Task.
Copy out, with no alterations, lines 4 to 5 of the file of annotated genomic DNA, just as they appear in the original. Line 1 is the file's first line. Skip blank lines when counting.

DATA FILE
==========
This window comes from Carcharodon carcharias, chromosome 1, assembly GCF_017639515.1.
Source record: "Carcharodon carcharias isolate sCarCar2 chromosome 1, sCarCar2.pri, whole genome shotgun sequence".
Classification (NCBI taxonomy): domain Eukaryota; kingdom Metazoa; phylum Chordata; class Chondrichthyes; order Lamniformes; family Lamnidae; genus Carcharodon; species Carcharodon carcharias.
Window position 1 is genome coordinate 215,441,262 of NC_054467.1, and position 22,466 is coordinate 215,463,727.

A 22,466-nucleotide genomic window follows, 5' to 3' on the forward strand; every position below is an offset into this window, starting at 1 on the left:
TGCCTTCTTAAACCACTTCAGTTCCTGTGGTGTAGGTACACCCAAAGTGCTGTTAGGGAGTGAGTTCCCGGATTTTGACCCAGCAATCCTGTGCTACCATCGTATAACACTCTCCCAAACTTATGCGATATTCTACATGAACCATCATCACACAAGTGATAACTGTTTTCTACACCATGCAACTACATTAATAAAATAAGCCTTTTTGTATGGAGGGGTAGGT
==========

Window position 1 is genome coordinate 215,441,262 of NC_054467.1, and position 22,466 is coordinate 215,463,727.

A 22,466-nucleotide genomic window follows, 5' to 3' on the forward strand; every position below is an offset into this window, starting at 1 on the left: